For the past three years we've been watching great economic institutions, from banks to nations, collapsing into chaotic uncertainty. The economic future looks murky at best, and apocalyptic at worst. You can prepare for the coming upheavals by reading nonfiction by economists, political scientists, and pundits. But sometimes it's hard to imagine what's coming next without a good story to illustrate different possibilities.
That's why we've put together this book list for you, packed with novels about what happens to the world after total or partial economic collapse.
Special note to people who are going to ask about the Foundation series: Those novels may be about economics and social collapse, but not economic collapse per se.
Parable of the Sower and Parable of the Talents, by Octavia Butler
In this two-part story of America's fall from economic superpower to oil-starved chaos ruled by roving gangs of Christian fundamentalists, Butler tells a chilling story of the end of civilization and the rise of hope in the form of a new religion. She charts the life story of a young woman, Lauren Olamina, raised in the near future in a walled suburb outside the poverty-stricken horror of what was once Los Angeles. When gangs finally burn her suburb down, she escapes with just a backpack, a gun, a bit of food, and enough seeds to start a farm in a remote part of Northern California. Kidnapped and tortured by fundamentalists, she later creates a religion whose chief tenant is that "God is change." As the country slowly drags itself back from the brink, Lauren devotes herself entirely to raising money for a generation ship so that humans can continue to evolve elsewhere in the galaxy. Realistically disturbing and hopeful by turns, these novels explore economic collapse as well as what small communities do to rebuilt the economy bit by bit.
Virtual Light, by William Gibson
The first novel in Gibson's Bridge Trilogy, Virtual Light focuses on an America whose middle class has disappeared - leaving only the super-rich and masses of poverty-stricken people who live in squats at the edges of cities. The novel is set in one such squat, crusted on the outside of the San Francisco Bay Bridge, damaged in an earthquake and left to turn into a shantytown. When a Bridge-dweller discovers secret plans to redevelop San Francisco, the story turns into a cat-and-mouse game that takes us through a world so divided between rich and poor that the gulf between them has become a wound.
Diamond Age, by Neal Stephenson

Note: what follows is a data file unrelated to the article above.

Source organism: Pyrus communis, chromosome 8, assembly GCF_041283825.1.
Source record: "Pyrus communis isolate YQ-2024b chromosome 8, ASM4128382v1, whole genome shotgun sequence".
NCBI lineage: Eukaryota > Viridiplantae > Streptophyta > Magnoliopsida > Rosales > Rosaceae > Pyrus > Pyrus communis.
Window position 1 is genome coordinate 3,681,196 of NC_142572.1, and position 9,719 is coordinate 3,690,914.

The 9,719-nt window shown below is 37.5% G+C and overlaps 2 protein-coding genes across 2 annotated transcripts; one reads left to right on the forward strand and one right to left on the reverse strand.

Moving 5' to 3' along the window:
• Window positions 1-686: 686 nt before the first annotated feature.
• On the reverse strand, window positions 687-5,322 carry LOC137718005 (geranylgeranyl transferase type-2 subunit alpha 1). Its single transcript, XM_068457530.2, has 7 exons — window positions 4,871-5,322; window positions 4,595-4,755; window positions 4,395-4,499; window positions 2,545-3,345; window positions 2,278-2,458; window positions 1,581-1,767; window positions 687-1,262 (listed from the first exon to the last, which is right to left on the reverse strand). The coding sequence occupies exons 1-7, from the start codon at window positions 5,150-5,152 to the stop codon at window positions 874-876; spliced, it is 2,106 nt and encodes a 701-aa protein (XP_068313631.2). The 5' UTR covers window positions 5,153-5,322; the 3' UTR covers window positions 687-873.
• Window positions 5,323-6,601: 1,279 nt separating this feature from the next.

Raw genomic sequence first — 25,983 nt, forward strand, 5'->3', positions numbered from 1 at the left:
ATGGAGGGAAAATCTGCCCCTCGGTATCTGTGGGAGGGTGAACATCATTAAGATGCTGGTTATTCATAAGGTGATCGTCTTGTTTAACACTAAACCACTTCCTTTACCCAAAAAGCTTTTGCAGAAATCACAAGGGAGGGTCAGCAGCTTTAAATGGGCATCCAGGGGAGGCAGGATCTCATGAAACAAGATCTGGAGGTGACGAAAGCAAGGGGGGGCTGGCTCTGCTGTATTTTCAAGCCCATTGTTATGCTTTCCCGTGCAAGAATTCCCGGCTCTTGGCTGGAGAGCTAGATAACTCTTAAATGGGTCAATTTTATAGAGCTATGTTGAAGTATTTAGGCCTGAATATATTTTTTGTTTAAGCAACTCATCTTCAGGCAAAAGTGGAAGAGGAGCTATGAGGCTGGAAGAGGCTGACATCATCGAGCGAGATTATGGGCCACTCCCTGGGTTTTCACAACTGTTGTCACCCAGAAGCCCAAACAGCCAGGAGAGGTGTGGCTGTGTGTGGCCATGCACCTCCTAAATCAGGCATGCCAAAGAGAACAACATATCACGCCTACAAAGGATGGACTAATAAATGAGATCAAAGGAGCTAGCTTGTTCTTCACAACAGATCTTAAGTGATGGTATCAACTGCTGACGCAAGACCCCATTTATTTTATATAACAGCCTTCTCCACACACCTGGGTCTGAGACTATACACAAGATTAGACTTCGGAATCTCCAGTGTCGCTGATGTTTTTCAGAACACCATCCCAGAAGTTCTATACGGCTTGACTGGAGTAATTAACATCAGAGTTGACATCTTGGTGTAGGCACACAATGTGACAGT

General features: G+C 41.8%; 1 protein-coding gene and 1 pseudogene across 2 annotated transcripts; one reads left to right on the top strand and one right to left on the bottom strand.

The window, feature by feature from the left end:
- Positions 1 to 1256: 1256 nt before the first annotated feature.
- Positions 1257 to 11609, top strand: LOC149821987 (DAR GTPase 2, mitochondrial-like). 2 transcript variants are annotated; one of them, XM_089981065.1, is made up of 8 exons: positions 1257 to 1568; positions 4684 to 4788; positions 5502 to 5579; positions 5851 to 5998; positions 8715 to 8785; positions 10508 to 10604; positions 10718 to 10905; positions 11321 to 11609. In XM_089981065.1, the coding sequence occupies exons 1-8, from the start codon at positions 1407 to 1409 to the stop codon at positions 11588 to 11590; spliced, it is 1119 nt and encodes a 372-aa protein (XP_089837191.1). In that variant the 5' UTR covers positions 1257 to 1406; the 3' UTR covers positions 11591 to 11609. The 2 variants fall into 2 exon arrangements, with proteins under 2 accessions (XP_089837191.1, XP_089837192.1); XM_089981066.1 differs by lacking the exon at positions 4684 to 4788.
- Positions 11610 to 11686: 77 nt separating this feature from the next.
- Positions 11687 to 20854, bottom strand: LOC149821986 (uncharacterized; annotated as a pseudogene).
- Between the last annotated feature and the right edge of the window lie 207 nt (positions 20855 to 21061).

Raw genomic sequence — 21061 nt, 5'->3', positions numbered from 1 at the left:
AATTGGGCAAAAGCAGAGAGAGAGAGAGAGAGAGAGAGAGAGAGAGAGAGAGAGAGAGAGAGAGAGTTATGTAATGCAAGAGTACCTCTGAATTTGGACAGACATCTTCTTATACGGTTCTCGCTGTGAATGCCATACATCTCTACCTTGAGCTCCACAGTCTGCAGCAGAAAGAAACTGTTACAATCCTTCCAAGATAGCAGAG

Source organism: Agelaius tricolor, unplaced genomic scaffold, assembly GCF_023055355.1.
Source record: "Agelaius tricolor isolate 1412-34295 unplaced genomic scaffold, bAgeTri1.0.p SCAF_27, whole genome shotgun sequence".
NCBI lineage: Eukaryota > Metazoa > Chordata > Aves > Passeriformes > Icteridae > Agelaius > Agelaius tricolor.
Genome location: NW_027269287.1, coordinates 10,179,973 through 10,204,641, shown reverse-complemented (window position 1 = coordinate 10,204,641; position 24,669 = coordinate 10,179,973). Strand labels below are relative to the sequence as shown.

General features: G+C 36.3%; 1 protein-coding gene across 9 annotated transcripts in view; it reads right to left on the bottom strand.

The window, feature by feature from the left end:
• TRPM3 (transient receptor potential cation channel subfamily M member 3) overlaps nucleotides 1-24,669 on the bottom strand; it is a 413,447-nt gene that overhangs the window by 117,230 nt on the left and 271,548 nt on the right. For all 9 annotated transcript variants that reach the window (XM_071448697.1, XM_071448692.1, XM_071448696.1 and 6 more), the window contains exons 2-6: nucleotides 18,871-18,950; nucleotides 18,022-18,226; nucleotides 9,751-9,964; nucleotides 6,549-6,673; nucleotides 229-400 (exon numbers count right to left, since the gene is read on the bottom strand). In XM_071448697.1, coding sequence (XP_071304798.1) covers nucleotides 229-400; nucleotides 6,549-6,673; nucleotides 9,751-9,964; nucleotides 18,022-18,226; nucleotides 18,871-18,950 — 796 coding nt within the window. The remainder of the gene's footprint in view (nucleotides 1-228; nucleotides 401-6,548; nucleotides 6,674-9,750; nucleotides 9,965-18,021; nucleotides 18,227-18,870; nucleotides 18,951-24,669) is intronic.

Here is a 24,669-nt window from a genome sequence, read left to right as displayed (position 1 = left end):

Like Virtual Light, Diamond Age is set in a future where rich and poor are divided by rigid class divisions. Many people live in enclaves defined by wealth - and some, like our protagonists, live in a neo-Victorian world where social norms of the 19th century are lovingly embraced. But things are about to change, because an educational primer written for a little rich girl falls into the hands of a poor street kid. Educated by the digital book, she becomes a keen strategist and sets about to change the world by educating other abandoned children like herself. This novel explores a number of fascinating themes, not the least of which is how culture and education are shaped by economics. The one resource that could change the balance of power between rich and poor, Stephenson seems to suggest, is education.
He, She, and It, by Marge Piercy
Another cyberpunk future of corporate enclaves and fallen goverments is Piercy's He, She, and It. In it, one of the world's last remaining "free towns" (i.e., not corporate-owned) fights to retain its autonomy by fostering a lucrative cottage industry of cyborg soldiers. But one cyborg turns out to be more than just a commodity, and he develops his own opinions about the ethics of killing for the highest bidder.
Rule 34, by Charles Stross
Just published last month, Rule 34 deals with the aftermath of the present banking crisis, exploring what happens to Europe and America in the wake of one of the most devastating financial bloodbaths in recent memory. Analysts develop automated tools that sort through corporate records to look for signals of people engaging in moral gray-area behavior that could lead to another crisis. But, like the cyborg in He, She, and It, these automated tools wind up doing more than just keeping the economy running. (You can see our full review of this book here.) Stross has been praised by Paul Krugman as a particularly economic-savvy science fiction writer, and this novel about bank regulations and shell nations is Stross at the height of his econ geek powers.